Panels Installed For Flinders University Solar Car Park

Flinders University solar car park

4,136 panels have been installed over a car park at Flinders University’s Bedford Park campus in South Australia.

Originally to have consisted of around 3,800 panels, the new 1.8MW solar power installation at car park 3 will generate equivalent to 19.3% of the electricity needs of Flinders’ main campus.

While costing $4.895m, the installation is expected to pay for itself within 7 years.

An interesting feature of the installation is the large tree between two of the arrays. What impact it will have on electricity production, if any, isn’t clear.

This may now be the largest solar car park in Australia. A previous title holder, an installation at a Westfield shopping centre in Adelaide that was completed last year, is 647kW.

This latest installation at the Bedford Park campus adds to panels installed on the Information Science and Technology, Engineering, Physical Sciences, Student Centre, Health Science and Health Sciences Lecture Theatre buildings.

The 6,500 solar panels across the campus will generate an estimated 2,800MWh of clean electricity annually, slashing Flinders’ power costs and emissions and demonstrating the University’s commitment to sustainability.

Flinders Aiming For Net-Zero Emissions

In 2017, the University was responsible for the production of more than 24,000 tonnes of carbon emissions (tCO2-e), but has set its sights on becoming carbon-negative. It intends achieving zero net emissions from electricity by 2020.

“As electricity makes up the greatest proportion of our total carbon footprint, there be will be a strong focus on reducing our overall consumption through demand management (reducing electricity usage), on-campus energy generation (reducing reliance on network) and improved system flexibility (interaction with the network),” states Flinders’ draft Sustainability Plan to 2022 (PDF).

The University also intends establishing an electric car charging station network for a range of different vehicles, which will be powered by solar panels.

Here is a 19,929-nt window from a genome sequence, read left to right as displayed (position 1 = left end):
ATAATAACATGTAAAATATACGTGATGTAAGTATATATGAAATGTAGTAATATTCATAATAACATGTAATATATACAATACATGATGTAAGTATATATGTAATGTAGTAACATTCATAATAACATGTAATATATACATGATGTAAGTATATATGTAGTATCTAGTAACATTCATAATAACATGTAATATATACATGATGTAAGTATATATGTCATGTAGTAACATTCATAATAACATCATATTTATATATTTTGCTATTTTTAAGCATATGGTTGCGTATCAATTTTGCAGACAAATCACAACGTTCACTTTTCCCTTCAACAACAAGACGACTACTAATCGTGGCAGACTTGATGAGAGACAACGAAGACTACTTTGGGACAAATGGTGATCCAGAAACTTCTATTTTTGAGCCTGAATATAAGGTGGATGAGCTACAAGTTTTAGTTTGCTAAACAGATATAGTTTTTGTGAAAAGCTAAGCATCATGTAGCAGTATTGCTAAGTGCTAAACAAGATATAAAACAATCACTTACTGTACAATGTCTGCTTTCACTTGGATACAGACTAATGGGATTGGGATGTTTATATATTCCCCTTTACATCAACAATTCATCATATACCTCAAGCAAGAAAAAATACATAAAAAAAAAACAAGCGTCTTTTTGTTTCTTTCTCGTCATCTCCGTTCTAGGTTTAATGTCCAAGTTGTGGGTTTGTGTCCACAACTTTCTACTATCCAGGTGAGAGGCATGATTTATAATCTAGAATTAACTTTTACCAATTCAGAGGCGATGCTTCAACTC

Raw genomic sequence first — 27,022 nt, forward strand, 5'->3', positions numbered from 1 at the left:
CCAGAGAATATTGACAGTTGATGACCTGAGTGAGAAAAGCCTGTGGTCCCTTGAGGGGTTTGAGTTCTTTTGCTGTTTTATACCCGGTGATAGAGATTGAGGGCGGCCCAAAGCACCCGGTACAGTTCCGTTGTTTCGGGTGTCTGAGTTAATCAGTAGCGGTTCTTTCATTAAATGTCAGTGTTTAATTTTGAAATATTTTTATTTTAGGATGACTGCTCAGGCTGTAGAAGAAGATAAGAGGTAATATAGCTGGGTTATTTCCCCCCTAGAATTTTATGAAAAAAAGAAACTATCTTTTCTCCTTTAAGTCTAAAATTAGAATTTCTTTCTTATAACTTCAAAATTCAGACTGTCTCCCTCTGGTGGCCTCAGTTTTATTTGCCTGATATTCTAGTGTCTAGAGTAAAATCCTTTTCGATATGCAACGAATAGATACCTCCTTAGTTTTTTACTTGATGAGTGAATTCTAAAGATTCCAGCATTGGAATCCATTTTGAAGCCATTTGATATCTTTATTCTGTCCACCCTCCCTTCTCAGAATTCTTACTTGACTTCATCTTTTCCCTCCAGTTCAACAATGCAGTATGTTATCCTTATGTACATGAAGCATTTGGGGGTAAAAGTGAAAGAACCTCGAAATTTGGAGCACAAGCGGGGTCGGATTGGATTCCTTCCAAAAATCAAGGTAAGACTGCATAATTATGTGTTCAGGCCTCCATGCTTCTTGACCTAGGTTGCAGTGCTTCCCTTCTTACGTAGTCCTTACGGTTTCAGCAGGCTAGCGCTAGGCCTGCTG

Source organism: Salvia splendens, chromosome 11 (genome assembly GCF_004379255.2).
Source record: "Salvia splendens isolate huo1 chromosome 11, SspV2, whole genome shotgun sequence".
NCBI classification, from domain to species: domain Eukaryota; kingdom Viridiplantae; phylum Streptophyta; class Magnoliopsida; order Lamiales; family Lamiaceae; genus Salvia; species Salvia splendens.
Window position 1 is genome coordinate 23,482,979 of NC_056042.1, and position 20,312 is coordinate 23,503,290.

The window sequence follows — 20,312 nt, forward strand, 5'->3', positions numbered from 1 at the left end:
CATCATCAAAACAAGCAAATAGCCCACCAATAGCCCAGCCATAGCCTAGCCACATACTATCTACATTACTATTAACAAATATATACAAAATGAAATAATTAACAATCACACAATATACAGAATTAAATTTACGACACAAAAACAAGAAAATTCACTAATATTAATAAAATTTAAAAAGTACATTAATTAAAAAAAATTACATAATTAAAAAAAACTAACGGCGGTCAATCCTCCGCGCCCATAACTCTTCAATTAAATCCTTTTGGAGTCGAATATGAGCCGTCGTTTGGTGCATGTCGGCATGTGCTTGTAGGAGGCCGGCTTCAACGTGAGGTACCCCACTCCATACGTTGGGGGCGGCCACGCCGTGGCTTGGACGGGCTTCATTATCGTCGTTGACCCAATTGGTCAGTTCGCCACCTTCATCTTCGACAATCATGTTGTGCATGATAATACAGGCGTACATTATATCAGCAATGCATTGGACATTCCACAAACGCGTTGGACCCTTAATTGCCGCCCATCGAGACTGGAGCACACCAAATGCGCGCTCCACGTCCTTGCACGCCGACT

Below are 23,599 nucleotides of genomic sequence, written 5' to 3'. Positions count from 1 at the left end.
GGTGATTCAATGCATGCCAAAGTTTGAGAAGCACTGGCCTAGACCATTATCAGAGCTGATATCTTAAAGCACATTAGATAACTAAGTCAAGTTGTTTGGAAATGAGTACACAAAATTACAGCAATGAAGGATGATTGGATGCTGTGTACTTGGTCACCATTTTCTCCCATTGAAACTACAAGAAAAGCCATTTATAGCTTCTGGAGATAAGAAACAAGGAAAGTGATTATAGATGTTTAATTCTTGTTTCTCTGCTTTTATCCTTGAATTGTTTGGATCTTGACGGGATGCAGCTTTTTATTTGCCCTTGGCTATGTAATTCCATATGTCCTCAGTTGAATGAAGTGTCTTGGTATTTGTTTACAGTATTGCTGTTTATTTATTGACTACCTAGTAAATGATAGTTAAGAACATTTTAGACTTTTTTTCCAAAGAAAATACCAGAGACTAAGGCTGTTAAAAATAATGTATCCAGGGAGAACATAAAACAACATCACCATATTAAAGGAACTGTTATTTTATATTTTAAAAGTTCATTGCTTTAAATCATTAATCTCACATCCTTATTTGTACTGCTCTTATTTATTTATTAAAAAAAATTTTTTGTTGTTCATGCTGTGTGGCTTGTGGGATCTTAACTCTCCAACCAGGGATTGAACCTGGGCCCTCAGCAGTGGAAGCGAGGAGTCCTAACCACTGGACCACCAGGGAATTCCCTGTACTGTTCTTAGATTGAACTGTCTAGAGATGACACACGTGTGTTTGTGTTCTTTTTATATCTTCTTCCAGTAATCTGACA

On a related note, in June we reported an autonomous electric shuttle called Flex had commenced operations around the Tonsley Innovation District. The shuttle, which will be recharged at a solar powered garage near the Mitsubishi Administration building, will also service the Flinders Medical Centre and the University’s Bedford Park campus within ten months.

The University is also home to FAST (Flinders Automotive Solar Team), which was to have participated in the Bridgestone World Solar Challenge for the first time last year with its fully solar powered vehicle, Investigator III. Unfortunately, last-minute mechanical issues during road trials prevented it from starting in the 3,000 kilometre event. FAST has set its sights on participating in the next Challenge in 2019.

As well as using solar power, Flinders is also engaged in other forms of solar research and development. Among its research is an ARENA-funded project involving Monash and Macquarie universities that seeks to advance the development of all-polymer solar cells, focusing on issues of scalability and stability.

About Michael Bloch

Michael caught the solar power bug after purchasing components to cobble together a small off-grid PV system in 2008. He's been reporting on Australian and international solar energy news ever since.

Comments

  1. shaun browne says

    Is it possible to remove overspar of paint from solar panels.

  2. Who is the installer? Would be good to give some credit to them, big acheivement. Did i miss that?

  3. Sorry – we should have had that detail:

    “The solar car-port was designed and constructed by Solgen Energy and Tonkin Schutz, along with with technical consultants Lucid Consulting, Wax Design and other sub-contractors.”

  4. So the total installation cost appr $5m. I would love to know the following:

    How much would it have cost anyway to build just shading?
    Would the carrying structure have been lighter or the same?
    Is the 7-yr payback based on the gross capital cost or does it actually only consider the additional cost of turning a shading-only car park into an electricity-producing car park (as it should)?

    I think it should become law: No more non-electricity producing shading structures, which is a terrible waste of good space. On the other hand, I am delighted to see that they did not go overboard. Keeping that tree there was the right thing to do.

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